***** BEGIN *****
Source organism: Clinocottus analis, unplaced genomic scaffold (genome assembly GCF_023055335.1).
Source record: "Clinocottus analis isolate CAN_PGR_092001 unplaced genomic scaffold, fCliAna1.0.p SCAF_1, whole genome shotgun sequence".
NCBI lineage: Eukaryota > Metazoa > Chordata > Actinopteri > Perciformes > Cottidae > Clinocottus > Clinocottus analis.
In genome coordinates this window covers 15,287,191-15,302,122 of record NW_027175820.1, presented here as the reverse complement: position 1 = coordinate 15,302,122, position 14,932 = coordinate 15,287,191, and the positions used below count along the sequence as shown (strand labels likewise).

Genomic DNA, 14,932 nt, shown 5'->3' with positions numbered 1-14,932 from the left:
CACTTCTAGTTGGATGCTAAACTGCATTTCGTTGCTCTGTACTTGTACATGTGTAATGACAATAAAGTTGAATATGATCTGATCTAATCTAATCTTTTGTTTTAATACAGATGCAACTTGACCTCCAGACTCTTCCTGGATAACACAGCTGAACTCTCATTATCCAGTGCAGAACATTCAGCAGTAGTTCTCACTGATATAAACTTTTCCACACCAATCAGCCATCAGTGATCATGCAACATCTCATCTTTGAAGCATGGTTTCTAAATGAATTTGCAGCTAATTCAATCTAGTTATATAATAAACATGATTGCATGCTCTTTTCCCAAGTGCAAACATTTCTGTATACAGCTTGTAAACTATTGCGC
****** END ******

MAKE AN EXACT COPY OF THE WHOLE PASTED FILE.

Source organism: Clinocottus analis, unplaced genomic scaffold (genome assembly GCF_023055335.1).
Source record: "Clinocottus analis isolate CAN_PGR_092001 unplaced genomic scaffold, fCliAna1.0.p SCAF_1, whole genome shotgun sequence".
NCBI lineage: Eukaryota > Metazoa > Chordata > Actinopteri > Perciformes > Cottidae > Clinocottus > Clinocottus analis.
In genome coordinates this window covers 15,287,191-15,302,122 of record NW_027175820.1, presented here as the reverse complement: position 1 = coordinate 15,302,122, position 14,932 = coordinate 15,287,191, and the positions used below count along the sequence as shown (strand labels likewise).

Genomic DNA, 14,932 nt, shown 5'->3' with positions numbered 1-14,932 from the left:
CACTTCTAGTTGGATGCTAAACTGCATTTCGTTGCTCTGTACTTGTACATGTGTAATGACAATAAAGTTGAATATGATCTGATCTAATCTAATCTTTTGTTTTAATACAGATGCAACTTGACCTCCAGACTCTTCCTGGATAACACAGCTGAACTCTCATTATCCAGTGCAGAACATTCAGCAGTAGTTCTCACTGATATAAACTTTTCCACACCAATCAGCCATCAGTGATCATGCAACATCTCATCTTTGAAGCATGGTTTCTAAATGAATTTGCAGCTAATTCAATCTAGTTATATAATAAACATGATTGCATGCTCTTTTCCCAAGTGCAAACATTTCTGTATACAGCTTGTAAACTATTGCGC